Polycrystalline diamond compacts (“PDC”) have been used in industrial applications, including rock drilling applications and metal machining applications. Such compacts have demonstrated advantages over some other types of cutting elements, such as better wear resistance and impact resistance. The PDC can be formed by sintering individual diamond particles together under the high pressure and high temperature (“HPHT”) conditions referred to as the “diamond stable region,” which is typically above forty kilobars and between 1,200 degrees Celsius and 2,000 degrees Celsius, in the presence of a catalyst/solvent which promotes diamond-diamond bonding. Some examples of catalyst/solvents for sintered diamond compacts are cobalt, nickel, iron, and other Group VIII metals. PDCs usually have a diamond content greater than seventy percent by volume, with about eighty percent to about ninety-eight percent being typical. An unbacked PDC can be mechanically bonded to a tool (not shown), according to one example. Alternatively, the PDC is bonded to a substrate, thereby forming a PDC cutter, which is typically insertable within a downhole tool (not shown), such as a drill bit or a reamer.

FIG. 1 shows a side view of a PDC cutter 100 having a polycrystalline diamond (“PCD”) cutting table 110, or compact, in accordance with the prior art. Although a PCD cutting table 110 is described in the exemplary embodiment, other types of cutting tables, including polycrystalline boron nitride (“PCBN”) compacts, are used in alternative types of cutters. Referring to FIG. 1, the PDC cutter 100 typically includes the PCD cutting table 110 and a substrate 150 that is coupled to the PCD cutting table 110. The PCD cutting table 110 is about one tenth of an inch (2.5 millimeters) thick; however, the thickness is variable depending upon the application in which the PCD cutting table 110 is to be used.

The substrate 150 includes a top surface 152, a bottom surface 154, and a substrate outer wall 156 that extends from the circumference of the top surface 152 to the circumference of the bottom surface 154. The PCD cutting table 110 includes a cutting surface 112, an opposing surface 114, and a PCD cutting table outer wall 116 that extends from the circumference of the cutting surface 112 to the circumference of the opposing surface 114. The opposing surface 114 of the PCD cutting table 110 is coupled to the top surface 152 of the substrate 150. Typically, the PCD cutting table 110 is coupled to the substrate 150 using a high pressure and high temperature (“HPHT”) press. However, other methods known to people having ordinary skill in the art can be used to couple the PCD cutting table 110 to the substrate 150. In one embodiment, upon coupling the PCD cutting table 110 to the substrate 150, the cutting surface 112 of the PCD cutting table 110 is substantially parallel to the substrate's bottom surface 154. Additionally, the PDC cutter 100 has been illustrated as having a right circular cylindrical shape; however, the PDC cutter 100 is shaped into other geometric or non-geometric shapes in other exemplary embodiments. In certain exemplary embodiments, the opposing surface 114 and the top surface 152 are substantially planar; however, the opposing surface 114 and the top surface 152 is non-planar in other exemplary embodiments. Additionally, according to some exemplary embodiments, a bevel (not shown) is formed around at least the circumference of the cutting surface 112.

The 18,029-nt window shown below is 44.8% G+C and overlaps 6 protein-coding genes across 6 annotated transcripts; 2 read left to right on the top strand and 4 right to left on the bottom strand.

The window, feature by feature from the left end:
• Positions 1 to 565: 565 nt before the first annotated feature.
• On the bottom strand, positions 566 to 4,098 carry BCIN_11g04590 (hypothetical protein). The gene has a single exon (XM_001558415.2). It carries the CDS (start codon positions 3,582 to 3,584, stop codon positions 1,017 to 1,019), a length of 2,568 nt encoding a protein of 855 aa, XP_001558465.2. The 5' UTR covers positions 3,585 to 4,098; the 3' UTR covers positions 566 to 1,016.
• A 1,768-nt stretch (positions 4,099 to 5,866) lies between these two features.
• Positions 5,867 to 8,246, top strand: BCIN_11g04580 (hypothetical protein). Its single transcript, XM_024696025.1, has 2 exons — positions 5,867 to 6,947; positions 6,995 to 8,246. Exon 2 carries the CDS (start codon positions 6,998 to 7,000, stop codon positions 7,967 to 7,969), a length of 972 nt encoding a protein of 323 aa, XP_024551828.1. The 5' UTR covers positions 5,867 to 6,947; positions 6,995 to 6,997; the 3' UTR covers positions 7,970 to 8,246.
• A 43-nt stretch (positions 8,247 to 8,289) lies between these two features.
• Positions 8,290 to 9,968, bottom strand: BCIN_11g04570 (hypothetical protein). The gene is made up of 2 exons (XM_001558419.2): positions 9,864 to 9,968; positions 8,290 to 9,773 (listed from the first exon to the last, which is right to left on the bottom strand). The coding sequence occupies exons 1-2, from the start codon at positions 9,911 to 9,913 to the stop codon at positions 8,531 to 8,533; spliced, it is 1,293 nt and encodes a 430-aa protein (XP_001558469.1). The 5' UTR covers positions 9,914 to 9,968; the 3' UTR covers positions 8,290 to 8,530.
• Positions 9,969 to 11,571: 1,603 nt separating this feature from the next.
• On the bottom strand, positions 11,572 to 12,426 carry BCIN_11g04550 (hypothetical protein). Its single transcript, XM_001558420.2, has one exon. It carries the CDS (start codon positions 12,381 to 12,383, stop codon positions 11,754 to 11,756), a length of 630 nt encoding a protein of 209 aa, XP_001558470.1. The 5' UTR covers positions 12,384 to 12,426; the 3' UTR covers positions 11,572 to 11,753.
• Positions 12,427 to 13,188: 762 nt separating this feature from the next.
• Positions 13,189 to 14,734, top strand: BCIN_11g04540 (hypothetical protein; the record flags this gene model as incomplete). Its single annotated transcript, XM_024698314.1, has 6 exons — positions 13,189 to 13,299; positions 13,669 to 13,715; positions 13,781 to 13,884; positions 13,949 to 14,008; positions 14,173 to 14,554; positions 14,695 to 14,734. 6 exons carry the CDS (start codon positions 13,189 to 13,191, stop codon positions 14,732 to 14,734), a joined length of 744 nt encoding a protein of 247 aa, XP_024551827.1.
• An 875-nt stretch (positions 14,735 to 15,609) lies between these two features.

According to one example, the PDC cutter 100 is formed by independently forming the PCD cutting table 110 and the substrate 150, and thereafter bonding the PCD cutting table 110 to the substrate 150. Alternatively, the substrate 150 is initially formed and the PCD cutting table 110 is subsequently formed on the top surface 152 of the substrate 150 by placing polycrystalline diamond powder onto the top surface 152 and subjecting the polycrystalline diamond powder and the substrate 150 to a high temperature and high pressure process. Alternatively, the substrate 150 and the PCD cutting table 110 are formed and bonded together at about the same time. Although a few methods of forming the PDC cutter 100 have been briefly mentioned, other methods known to people having ordinary skill in the art can be used.

According to one example for forming the PDC cutter 100, the PCD cutting table 110 is formed and bonded to the substrate 150 by subjecting a layer of diamond powder and a mixture of tungsten carbide and cobalt powders to HPHT conditions. The cobalt is typically mixed with tungsten carbide and positioned where the substrate 150 is to be formed. The diamond powder is placed on top of the cobalt and tungsten carbide mixture and positioned where the PCD cutting table 110 is to be formed. The entire powder mixture is then subjected to HPHT conditions so that the cobalt melts and facilitates the cementing, or binding, of the tungsten carbide to form the substrate 150. The melted cobalt also diffuses, or infiltrates, into the diamond powder and acts as a catalyst for synthesizing diamond bonds and forming the PCD cutting table 110. Thus, the cobalt acts as both a binder for cementing the tungsten carbide and as a catalyst/solvent for sintering the diamond powder to form diamond-diamond bonds. The cobalt also facilitates in forming strong bonds between the PCD cutting table 110 and the cemented tungsten carbide substrate 150.